The state of the art is further indicated by the publications "Cavities and/or Ferrites: Their Practical Use in Combiners and Multicouplers" (Technical Bulletin No. 10419); "Application and Theory of Cavities in Duplexers" (Technical Bulletin No. 91001); and, "Low Loss Closely Spaced Multi-Transmitter Combiners", all by Ray Trott and all published by Decibel Products, Inc., of Dallas, Tex.
Briefly described, and in accordance with one embodiment thereof, the invention provides a cubical apparatus for establishing and containing from one to three standing wave patterns in response to excitation by a plurality of electric field probes extending into the volume bounded by the cubical apparatus from a plurality of mutually perpendicular sides of the cubical apparatus. The cubical apparatus includes six sides having electrically conductive inner surfaces, each electrically connected to the inner surfaces of the adjacent sides. The respective electrical and magnetic fields associated with the three standing wave patterns are everywhere mutually orthogonal. Consequently, the three standing wave patterns resonate essentially independently of each other within the single volume.
In one embodiment of the invention, three electric field input probes extend into the volume from central locations of first, second, and third mutually perpendicular sides of the cubical apparatus. The electric field input probes are connected to center conductors of coaxial cable connectors mounted on the respective first, second, and third sides. Fourth, fifth, and sixth electric field output probes extend into the volume from central locations of the fourth, fifth and sixth sides which are opposed, respectively, to the first, second, and third sides. In this embodiment of the invention, the cubical apparatus functions as three independent tuned bandpass filters. Tuning slugs adjacent the fourth, fifth, and sixth coaxial connectors (connected, respectively, to the fourth, fifth, and sixth electric field probes) are manually adjustable to extend into the volume, permitting independent tuning of the resonant frequencies of the three standing wave patterns. A plurality of temperature compensation tuning slugs controllably extend into the volume from positions adjacent the fourth, fifth and sixth coaxial connectors. The distance to which the temperature compensation tuning slugs extend is a function of the temperature of the cubical apparatus. As temperature increases, the tuning slugs extend less into the volume to compensate for expansion of the sides of the cube caused by the temperature increase so that the resonant frequencies of the standing wave patterns in the volume are independent of temperature of the cubical apparatus.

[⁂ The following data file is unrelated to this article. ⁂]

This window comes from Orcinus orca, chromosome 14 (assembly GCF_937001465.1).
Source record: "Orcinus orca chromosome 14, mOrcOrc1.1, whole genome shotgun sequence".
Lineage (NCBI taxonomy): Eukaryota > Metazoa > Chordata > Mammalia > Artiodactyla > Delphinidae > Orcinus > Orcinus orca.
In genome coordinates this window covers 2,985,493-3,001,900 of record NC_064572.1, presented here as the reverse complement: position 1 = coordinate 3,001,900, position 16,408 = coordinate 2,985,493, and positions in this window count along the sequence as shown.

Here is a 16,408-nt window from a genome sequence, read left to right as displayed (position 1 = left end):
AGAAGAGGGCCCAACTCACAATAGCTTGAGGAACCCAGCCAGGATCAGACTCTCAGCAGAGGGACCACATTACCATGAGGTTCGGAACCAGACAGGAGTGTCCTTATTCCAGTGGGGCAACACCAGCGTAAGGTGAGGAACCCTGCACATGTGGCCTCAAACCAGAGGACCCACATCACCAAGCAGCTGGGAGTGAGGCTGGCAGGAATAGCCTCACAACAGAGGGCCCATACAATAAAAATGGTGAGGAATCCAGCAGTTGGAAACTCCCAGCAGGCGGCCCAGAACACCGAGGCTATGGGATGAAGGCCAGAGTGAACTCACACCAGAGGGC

In another embodiment of the invention, electric field input probes extend into the volume from two mutually perpendicular sides. Opposed electric field output probes extend into the volume from corresponding opposite sides. A grounded loop extends into the volume from the center of the top side of the cubical apparatus from a center conductor of a coaxial cable mounted at the center of the top side. The opposite end of the loop is electrically connected to the conductive inner surface of the top of the cube at a point on a diagonal of the top side. In this embodiment of the invention, the cubical apparatus functions as a bi-directional two channel combiner.
In another embodiment of the invention, three electric field input probes extend into the volume from three mutually perpendicular sides of the cubical apparatus. An output probe extends from the common corner of the three sides diagonally along the top side, and is inclined into the volume at an angle of several degrees with respect to the top side. This embodiment of the cubical apparatus functions as a bidirectional three channel combiner.
In a further embodiment of the invention, an electric field probe extends into the volume from a first side, and an electric field output probe extends into the volume from a second side perpendicular to the first side. A grounded loop is attached to the conductive inner surfaces of a third side mutually perpendicular to the first and second sides to produce interference in the standing wave patterns in the volume. The cubical apparatus then functions as a double tuned filter.
The cubical apparatus of the invention can be configured to provide a number of other useful devices including (1) a bandpass filter having one input, one output, and tuned to have characteristics of either a single, double or triple tuned filter, (2) a bandpass filter having one input, one output, and tuned to have a single tuned response with one double reject notch or two single reject notches either above or below the bandpass frequency or two single reject notches, one above, and one below the bandpass frequency, (3) a two channel combiner with two inputs and one output with a single reject notch tuned above, below, or between the two input frequencies, and (4) a band reject filter.
FIG. 1 is a perspective view of the tuned cavity device of the present invention.
FIG. 2 is a sectional view along section lines 2--2 of FIG. 1.
FIG. 3 is a partial cut away top view of the device of FIG. 1.
FIG. 4 is a partial sectional view taken along section lines 4--4 of FIG. 3.